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Rethinking the current cybersecurity landscape

As digital-based technology advances in complexity, traditional cybersecurity loses its potency, leaving many businesses vulnerable to exploitation. These unintended consequences worsen from cyberattacks which continue to increase in frequency and sophistication. Businesses of every size and industry can no longer afford to rely on obsolete security practices while the cost of cybercrime skyrocket to $6 trillion in 2021

 

The highly prevalent work-from-home model has further strained an already outdated model of perimeter security. Even before the COVID-19 pandemic, companies increasingly turned to gig workers and BYOD, opening new entry points in their systems for bad actors to slip in. It is nearly impossible to find success with traditional security in the new hybrid work environment, even with mobile device management (MDM) and endpoint protection.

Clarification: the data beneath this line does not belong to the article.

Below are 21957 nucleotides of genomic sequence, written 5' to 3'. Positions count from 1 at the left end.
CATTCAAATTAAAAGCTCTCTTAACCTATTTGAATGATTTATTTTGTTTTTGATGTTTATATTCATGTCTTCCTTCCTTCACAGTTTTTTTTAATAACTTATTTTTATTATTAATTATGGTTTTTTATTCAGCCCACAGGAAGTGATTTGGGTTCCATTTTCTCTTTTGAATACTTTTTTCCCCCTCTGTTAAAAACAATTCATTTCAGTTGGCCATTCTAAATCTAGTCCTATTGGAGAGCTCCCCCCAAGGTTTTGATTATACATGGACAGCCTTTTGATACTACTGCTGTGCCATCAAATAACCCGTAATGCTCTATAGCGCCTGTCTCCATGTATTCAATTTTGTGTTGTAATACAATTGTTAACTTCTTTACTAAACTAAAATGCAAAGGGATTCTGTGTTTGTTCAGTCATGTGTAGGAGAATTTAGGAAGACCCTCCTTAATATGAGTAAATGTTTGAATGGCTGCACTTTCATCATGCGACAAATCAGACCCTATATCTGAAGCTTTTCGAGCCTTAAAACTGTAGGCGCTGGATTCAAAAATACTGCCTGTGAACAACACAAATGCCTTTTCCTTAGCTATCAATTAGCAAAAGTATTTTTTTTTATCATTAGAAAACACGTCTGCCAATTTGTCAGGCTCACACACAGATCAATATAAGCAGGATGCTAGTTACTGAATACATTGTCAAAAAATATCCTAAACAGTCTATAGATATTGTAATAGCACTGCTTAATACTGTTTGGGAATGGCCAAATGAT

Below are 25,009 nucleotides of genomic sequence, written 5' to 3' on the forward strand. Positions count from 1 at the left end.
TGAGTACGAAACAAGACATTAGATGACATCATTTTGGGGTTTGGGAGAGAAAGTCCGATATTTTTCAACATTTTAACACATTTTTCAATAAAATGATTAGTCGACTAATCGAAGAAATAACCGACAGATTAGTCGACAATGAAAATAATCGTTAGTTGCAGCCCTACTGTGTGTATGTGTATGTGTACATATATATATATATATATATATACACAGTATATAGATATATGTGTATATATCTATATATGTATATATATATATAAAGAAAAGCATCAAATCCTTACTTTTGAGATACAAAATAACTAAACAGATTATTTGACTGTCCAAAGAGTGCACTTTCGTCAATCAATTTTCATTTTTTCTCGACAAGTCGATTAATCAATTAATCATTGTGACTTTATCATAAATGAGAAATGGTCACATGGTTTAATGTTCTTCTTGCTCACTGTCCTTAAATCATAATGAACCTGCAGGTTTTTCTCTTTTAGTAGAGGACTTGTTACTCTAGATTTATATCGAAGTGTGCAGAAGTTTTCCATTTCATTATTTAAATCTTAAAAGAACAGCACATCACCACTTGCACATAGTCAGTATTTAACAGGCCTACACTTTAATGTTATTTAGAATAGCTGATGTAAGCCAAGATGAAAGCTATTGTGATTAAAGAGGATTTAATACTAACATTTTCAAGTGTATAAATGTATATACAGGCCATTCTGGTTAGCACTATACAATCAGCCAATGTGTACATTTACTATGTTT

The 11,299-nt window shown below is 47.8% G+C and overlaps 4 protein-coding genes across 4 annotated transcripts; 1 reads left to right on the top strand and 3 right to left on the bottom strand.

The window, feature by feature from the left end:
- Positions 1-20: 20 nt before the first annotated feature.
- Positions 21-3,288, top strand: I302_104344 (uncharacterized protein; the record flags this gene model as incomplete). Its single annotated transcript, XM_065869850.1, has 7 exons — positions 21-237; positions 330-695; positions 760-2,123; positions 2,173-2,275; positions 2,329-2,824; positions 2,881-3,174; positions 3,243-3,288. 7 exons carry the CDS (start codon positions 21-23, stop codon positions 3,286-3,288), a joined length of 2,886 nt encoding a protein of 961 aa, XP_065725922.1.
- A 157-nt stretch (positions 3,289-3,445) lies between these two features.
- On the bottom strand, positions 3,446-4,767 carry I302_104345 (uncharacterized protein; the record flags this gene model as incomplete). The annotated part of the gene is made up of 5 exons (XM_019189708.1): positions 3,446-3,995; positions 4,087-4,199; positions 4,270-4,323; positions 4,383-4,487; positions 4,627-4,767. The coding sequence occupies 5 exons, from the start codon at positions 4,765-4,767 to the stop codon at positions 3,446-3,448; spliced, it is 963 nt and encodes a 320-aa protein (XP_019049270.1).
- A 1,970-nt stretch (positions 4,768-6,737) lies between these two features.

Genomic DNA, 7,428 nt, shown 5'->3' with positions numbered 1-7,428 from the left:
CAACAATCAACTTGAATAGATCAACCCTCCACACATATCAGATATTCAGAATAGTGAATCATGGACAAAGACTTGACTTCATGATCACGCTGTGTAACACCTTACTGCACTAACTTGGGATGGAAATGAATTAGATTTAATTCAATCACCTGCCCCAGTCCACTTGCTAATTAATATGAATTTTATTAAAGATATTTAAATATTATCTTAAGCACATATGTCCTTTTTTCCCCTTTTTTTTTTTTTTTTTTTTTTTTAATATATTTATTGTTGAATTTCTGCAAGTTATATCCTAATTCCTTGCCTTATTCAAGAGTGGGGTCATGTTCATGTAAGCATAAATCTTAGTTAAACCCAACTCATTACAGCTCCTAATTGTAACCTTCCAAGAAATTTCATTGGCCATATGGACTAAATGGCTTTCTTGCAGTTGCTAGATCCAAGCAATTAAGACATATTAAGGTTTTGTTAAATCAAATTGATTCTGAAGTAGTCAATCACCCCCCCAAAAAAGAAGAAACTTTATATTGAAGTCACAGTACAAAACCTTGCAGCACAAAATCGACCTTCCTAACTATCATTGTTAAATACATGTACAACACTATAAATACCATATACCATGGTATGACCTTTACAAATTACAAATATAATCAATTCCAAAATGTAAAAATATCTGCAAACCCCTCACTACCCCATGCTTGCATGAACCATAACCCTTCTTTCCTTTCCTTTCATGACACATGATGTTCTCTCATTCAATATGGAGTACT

The time has come for all businesses in every industry to rethink security, lest they fall behind the curve, especially now that the President passed an executive order mandating zero trust for all government entities. Through SaaS, APIs and other cloud service implementation, alongside a cybersecurity strategy just as agile and modern as any other business practice, corporations can succeed in the new landscape. Pressing the reset button on security is only possible by disregarding the old-school ring-fencing and the rigid firewalls of the moat-castle mindset and embracing the zero trust mentality. 

 

What is Zero Trust?